Author: Elijah Savage
Date Last Edited 01/29/2006
This document started as a follow up to The Ultimate Multimedia Server Guide and how to go about keeping your server up to date and patched with the latest O/S patches and security patches. The other reason for this document was to try and create an easy to follow update guide for the not so Unix savvy users that visit my website from time to time. My first time trying to upgrade FreeBSD from sources went well but trying to understand and piece together all the other documentation was more of a daunting task than actually upgrading.
This guide will lead you through bringing your FreeBSD server up to date to ensure that you get the most entertainment pleasure from your server. Before embarking on this journey I would highly recommend reading this documentation in it's fullest before executing any of it. This guide will require time, patience and attention to detail. This is more time consuming than it is difficult.
You will also notice Blue Font type and Underlined type used throughout this documentation. These are actual www links provided to make finding things a bit easier for you.
1) Base install of FreeBSD and Ports, preferably FreeBSD 6 as it is the latest stable production release at the time of this document.
2) Some sort of Internet connectivity either broadband or some sort of business connectivity like a t1. The faster your downstream connectivity of course the shorter length of time it will take for you to download the sources.
3) Your favorite text editor. I prefer VI but there are others like Emacs and Pico.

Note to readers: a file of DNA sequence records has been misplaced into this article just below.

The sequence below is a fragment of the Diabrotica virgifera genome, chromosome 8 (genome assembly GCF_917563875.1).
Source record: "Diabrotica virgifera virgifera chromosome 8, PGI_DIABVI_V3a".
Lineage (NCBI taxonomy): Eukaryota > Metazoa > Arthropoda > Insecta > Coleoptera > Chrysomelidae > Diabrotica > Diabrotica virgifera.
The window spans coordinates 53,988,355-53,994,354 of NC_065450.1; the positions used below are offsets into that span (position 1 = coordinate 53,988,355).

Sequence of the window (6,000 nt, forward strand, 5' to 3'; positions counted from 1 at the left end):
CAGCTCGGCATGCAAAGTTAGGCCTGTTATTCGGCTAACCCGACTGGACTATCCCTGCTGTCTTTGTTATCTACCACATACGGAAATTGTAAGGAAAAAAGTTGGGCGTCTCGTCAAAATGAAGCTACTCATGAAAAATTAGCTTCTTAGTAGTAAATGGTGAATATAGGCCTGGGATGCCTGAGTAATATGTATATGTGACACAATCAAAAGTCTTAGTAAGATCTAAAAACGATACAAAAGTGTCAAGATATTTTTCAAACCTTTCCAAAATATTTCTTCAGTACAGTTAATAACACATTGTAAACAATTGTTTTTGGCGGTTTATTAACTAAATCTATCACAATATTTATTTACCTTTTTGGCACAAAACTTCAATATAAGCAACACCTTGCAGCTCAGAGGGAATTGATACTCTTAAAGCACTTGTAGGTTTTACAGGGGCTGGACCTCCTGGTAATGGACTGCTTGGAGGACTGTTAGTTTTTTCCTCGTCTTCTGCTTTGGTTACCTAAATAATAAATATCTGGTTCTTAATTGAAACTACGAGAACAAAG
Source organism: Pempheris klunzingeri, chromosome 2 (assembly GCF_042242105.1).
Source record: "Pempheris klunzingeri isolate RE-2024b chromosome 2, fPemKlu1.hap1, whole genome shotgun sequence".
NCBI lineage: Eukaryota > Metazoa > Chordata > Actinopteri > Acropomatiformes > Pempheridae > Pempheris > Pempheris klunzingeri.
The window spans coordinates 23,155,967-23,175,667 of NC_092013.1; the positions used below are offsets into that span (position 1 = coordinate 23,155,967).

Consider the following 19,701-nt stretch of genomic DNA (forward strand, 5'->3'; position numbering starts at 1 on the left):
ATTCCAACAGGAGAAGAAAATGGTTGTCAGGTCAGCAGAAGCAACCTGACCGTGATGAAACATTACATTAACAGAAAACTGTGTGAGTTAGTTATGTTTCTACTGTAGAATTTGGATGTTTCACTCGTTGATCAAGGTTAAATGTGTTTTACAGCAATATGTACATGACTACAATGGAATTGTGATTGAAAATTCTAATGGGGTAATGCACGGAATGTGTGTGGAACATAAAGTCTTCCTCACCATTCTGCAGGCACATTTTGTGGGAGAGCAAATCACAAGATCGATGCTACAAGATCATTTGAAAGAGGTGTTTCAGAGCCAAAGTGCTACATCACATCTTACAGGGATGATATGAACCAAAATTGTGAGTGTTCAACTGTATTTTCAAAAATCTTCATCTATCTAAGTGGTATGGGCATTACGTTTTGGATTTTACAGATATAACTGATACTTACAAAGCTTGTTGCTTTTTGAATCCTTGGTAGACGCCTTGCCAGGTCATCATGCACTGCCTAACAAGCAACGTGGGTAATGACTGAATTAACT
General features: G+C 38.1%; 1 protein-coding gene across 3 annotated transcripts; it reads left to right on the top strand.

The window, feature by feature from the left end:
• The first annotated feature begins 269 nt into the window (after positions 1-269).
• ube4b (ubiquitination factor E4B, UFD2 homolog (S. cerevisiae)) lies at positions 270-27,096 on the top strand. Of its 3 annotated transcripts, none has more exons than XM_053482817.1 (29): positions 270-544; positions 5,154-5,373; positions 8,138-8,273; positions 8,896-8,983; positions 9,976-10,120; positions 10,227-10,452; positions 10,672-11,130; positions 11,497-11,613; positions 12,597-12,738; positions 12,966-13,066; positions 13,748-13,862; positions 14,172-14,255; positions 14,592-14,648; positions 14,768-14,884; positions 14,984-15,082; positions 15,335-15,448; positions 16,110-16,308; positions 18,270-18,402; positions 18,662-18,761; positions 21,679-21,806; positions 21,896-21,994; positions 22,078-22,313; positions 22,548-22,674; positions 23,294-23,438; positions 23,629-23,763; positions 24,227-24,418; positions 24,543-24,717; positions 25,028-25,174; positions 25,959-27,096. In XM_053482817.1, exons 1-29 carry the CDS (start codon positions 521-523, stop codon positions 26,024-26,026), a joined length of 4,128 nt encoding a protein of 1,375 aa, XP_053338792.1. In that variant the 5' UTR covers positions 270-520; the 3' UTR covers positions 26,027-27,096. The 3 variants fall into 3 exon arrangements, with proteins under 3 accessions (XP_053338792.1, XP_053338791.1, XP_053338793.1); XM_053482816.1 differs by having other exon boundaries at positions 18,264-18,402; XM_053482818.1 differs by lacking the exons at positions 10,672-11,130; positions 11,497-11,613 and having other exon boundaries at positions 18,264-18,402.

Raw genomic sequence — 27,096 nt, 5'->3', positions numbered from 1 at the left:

4) sudo or root access to your server and also console access.
5) And last but not least a little time and patience.
The tools that are required for this project can be easily installed from our ports tree. Most tools needed are already installed but there are a couple that we will use to make things a little easier on us and also to automate this process for future use. The main choice of tool for this process is CVS, if you are interested in what is really happening take 10 minutes of your spare time to read The FreeBSD Handbook CVS section.
The first thing we will do is install cvsup-without-gui, you may want to install just cvsup if you have installed X11 on your server. I prefer not to have the overhead of X11 or any type of gui running on my servers.
# make install clean
The above will install cvsup-without-gui and clean the source files out of your ports tree to preserve disk space. CVS will also prompt you asking if it should run MAKE SURE to answer NO to this at this time. There is a tad bit more work to do before running this.
Next we will install a tool that with a little script of my own will help make choosing the fastest cvs server on the Internet for us so that downloading the sources take as little time as possible.
# make install clean
Now that we have that out of the way we need to prepare our cvsup-file for use. I prefer to have my files in /root for easy backup purposes but you could put them any place you like.
# cd ~
# cp /usr/share/examples/cvsup/cvs-supfile /root/cvs-supfile
The file you have just copied to your root directory will need to be edited. This file is a very long file so I will not paste it in its entirety here. I would suggest you read your cvs-supfile completely but this document is about making it a tad bit easier so the lines below is what needs editing. Using your favorite editor change these lines to look like such
change to this
change to this
This is the first spot in the documentation where we really make sure this is exact. Scroll all the way down to the bottom of this file and comment out EACH of these lines when you are done it should look like this below
# This collection retrieves the www tree of the FreeBSD
## CVSROOT control files
# This is to get the control files that cvs(1) needs and the commit logs.